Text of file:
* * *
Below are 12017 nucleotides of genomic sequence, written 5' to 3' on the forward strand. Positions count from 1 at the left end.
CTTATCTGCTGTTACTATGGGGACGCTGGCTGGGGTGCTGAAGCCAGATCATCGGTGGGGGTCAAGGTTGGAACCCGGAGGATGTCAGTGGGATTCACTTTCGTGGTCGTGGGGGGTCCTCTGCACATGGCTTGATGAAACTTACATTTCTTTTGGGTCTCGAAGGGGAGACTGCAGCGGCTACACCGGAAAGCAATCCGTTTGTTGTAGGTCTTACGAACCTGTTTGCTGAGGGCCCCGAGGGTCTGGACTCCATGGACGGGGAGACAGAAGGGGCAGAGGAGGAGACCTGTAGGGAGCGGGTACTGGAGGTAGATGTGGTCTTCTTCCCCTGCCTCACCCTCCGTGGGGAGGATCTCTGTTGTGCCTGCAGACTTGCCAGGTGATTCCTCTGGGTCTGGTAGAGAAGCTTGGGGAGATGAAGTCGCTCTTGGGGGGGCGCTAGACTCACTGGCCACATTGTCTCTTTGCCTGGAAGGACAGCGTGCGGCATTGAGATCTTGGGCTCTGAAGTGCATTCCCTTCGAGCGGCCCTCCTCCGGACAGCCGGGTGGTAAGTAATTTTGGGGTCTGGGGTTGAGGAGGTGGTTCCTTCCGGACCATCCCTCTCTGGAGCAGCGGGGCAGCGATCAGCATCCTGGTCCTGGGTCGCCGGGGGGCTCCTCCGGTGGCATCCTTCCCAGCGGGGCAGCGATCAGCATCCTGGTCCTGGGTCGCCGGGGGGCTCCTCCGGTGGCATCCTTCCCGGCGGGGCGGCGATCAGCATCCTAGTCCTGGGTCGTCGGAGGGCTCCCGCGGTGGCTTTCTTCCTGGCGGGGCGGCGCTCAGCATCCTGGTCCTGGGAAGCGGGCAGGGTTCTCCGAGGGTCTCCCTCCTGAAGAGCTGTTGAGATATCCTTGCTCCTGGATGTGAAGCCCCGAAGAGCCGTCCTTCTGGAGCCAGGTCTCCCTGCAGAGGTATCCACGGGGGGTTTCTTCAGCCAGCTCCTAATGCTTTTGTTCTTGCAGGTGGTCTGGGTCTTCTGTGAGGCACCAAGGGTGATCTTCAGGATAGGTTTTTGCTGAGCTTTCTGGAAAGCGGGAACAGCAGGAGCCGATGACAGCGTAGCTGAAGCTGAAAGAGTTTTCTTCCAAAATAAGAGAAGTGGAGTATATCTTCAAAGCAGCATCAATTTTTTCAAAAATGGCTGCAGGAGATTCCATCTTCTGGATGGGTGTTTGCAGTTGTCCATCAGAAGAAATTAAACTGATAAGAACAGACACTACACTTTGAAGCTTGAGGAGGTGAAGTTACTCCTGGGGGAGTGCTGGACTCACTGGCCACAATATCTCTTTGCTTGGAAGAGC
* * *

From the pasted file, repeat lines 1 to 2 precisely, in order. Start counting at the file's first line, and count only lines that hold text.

Below are 12017 nucleotides of genomic sequence, written 5' to 3' on the forward strand. Positions count from 1 at the left end.
CTTATCTGCTGTTACTATGGGGACGCTGGCTGGGGTGCTGAAGCCAGATCATCGGTGGGGGTCAAGGTTGGAACCCGGAGGATGTCAGTGGGATTCACTTTCGTGGTCGTGGGGGGTCCTCTGCACATGGCTTGATGAAACTTACATTTCTTTTGGGTCTCGAAGGGGAGACTGCAGCGGCTACACCGGAAAGCAATCCGTTTGTTGTAGGTCTTACGAACCTGTTTGCTGAGGGCCCCGAGGGTCTGGACTCCATGGACGGGGAGACAGAAGGGGCAGAGGAGGAGACCTGTAGGGAGCGGGTACTGGAGGTAGATGTGGTCTTCTTCCCCTGCCTCACCCTCCGTGGGGAGGATCTCTGTTGTGCCTGCAGACTTGCCAGGTGATTCCTCTGGGTCTGGTAGAGAAGCTTGGGGAGATGAAGTCGCTCTTGGGGGGGCGCTAGACTCACTGGCCACATTGTCTCTTTGCCTGGAAGGACAGCGTGCGGCATTGAGATCTTGGGCTCTGAAGTGCATTCCCTTCGAGCGGCCCTCCTCCGGACAGCCGGGTGGTAAGTAATTTTGGGGTCTGGGGTTGAGGAGGTGGTTCCTTCCGGACCATCCCTCTCTGGAGCAGCGGGGCAGCGATCAGCATCCTGGTCCTGGGTCGCCGGGGGGCTCCTCCGGTGGCATCCTTCCCAGCGGGGCAGCGATCAGCATCCTGGTCCTGGGTCGCCGGGGGGCTCCTCCGGTGGCATCCTTCCCGGCGGGGCGGCGATCAGCATCCTAGTCCTGGGTCGTCGGAGGGCTCCCGCGGTGGCTTTCTTCCTGGCGGGGCGGCGCTCAGCATCCTGGTCCTGGGAAGCGGGCAGGGTTCTCCGAGGGTCTCCCTCCTGAAGAGCTGTTGAGATATCCTTGCTCCTGGATGTGAAGCCCCGAAGAGCCGTCCTTCTGGAGCCAGGTCTCCCTGCAGAGGTATCCACGGGGGGTTTCTTCAGCCAGCTCCTAATGCTTTTGTTCTTGCAGGTGGTCTGGGTCTTCTGTGAGGCACCAAGGGTGATCTTCAGGATAGGTTTTTGCTGAGCTTTCTGGAAAGCGGGAACAGCAGGAGCCGATGACAGCGTAGCTGAAGCTGAAAGAGTTTTCTTCCAAAATAAGAGAAGTGGAGTATATCTTCAAAGCAGCATCAATTTTTTCAAAAATGGCTGCAGGAGATTCCATCTTCTGGATGGGTGTTTGCAGTTGTCCATCAGAAGAAATTAAACTGATAAGAACAGACACTACACTTTGAAGCTTGAGGAGGTGAAGTTACTCCTGGGGGAGTGCTGGACTCACTGGCCACAATATCTCTTTGCTTGGAAGAGC